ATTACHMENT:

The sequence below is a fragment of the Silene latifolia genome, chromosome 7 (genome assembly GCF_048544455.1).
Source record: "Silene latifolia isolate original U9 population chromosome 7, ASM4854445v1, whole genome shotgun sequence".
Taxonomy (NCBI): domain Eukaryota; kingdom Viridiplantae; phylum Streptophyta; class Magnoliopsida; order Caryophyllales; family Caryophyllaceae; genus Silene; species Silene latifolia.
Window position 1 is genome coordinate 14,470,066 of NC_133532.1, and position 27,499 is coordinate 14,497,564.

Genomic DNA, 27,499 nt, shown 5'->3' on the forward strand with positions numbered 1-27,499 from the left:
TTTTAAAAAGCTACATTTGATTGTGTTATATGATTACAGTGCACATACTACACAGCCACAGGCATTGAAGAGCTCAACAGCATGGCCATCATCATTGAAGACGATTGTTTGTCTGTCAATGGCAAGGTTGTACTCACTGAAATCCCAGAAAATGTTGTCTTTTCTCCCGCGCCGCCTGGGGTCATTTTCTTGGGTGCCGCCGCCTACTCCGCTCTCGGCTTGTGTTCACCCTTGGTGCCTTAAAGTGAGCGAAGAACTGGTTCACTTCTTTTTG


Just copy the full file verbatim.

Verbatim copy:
The sequence below is a fragment of the Silene latifolia genome, chromosome 7 (genome assembly GCF_048544455.1).
Source record: "Silene latifolia isolate original U9 population chromosome 7, ASM4854445v1, whole genome shotgun sequence".
Taxonomy (NCBI): domain Eukaryota; kingdom Viridiplantae; phylum Streptophyta; class Magnoliopsida; order Caryophyllales; family Caryophyllaceae; genus Silene; species Silene latifolia.
Window position 1 is genome coordinate 14,470,066 of NC_133532.1, and position 27,499 is coordinate 14,497,564.

Genomic DNA, 27,499 nt, shown 5'->3' on the forward strand with positions numbered 1-27,499 from the left:
TTTTAAAAAGCTACATTTGATTGTGTTATATGATTACAGTGCACATACTACACAGCCACAGGCATTGAAGAGCTCAACAGCATGGCCATCATCATTGAAGACGATTGTTTGTCTGTCAATGGCAAGGTTGTACTCACTGAAATCCCAGAAAATGTTGTCTTTTCTCCCGCGCCGCCTGGGGTCATTTTCTTGGGTGCCGCCGCCTACTCCGCTCTCGGCTTGTGTTCACCCTTGGTGCCTTAAAGTGAGCGAAGAACTGGTTCACTTCTTTTTG